The sound of THE REAL MCKENZIES is scottish, but don't get confused by this. The boys from Vancouver got the Highlands in their hearts - and in their origins. Singer Paul McKenzie, a native Scotsman who wore a kilt as a child, founded the band in the early nineties, whose name, according to him, comes not from his family, but from the cheapest kind of whiskey in Scotland. But that shouldn't say much about the hard-drinking folk punk band.
The fact that the mixture of traditional Scottish folklore with driving punk riffs works out just perfect. This is probably due to a vision Paul McKenzie had before he founded the band: He was listening to two long-playing records at the same time - the Sex Pistols and the Scottish folk singer Andy Stewart. And that's exactly how the Real McKenzies still sound today: The clear, melodic vocals are in no way opposed to the wide guitars, but rather go perfectly with them.
So what is GRINDHOUSE? It’s four sexually misguided punk rock outlaws on a mission to deliver low down, cheap seats dirty garage rock action at all costs. From Freddie's fowl house to Frankston mall, the seeds were sown many years earlier in the forgotten teenage wasteland of Australian suburbia in the early nineties. Sitting in the back of an XD drinking your mates dads unfermented home brew listening to bootleg albums of your rock and roll heroes, then hoping one day that you could start a band that barely came close to what they sounded like. That's GRINDHOUSE!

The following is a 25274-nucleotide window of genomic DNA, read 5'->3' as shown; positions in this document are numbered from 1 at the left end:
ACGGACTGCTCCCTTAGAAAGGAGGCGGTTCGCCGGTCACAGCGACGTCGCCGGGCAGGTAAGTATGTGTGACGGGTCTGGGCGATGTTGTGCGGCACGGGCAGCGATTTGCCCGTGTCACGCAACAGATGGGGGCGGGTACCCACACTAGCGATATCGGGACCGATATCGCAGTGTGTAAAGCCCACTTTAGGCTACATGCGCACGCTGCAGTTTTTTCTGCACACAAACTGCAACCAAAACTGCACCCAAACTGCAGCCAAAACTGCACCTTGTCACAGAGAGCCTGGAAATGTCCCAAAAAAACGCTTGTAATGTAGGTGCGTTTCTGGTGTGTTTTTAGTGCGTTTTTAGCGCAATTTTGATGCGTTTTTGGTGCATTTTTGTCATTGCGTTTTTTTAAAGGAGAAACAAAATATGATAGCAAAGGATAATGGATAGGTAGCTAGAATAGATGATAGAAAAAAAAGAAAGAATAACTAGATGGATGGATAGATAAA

The men of SKROETBALG (Drent-Nethersaxon for 'braggart' or 'show-off') sing the praises of life in their own dialect. They sing about the things that make life worth living: beer, cars, fighting, other people's mothers and, of course, their beloved province.
Their steady-as-she-goes-punk rock winks at old and more recent rock heroes but is not afraid to break the sound barrier (and standards).
Molotow, Nobistor 14, Hamburg, Germany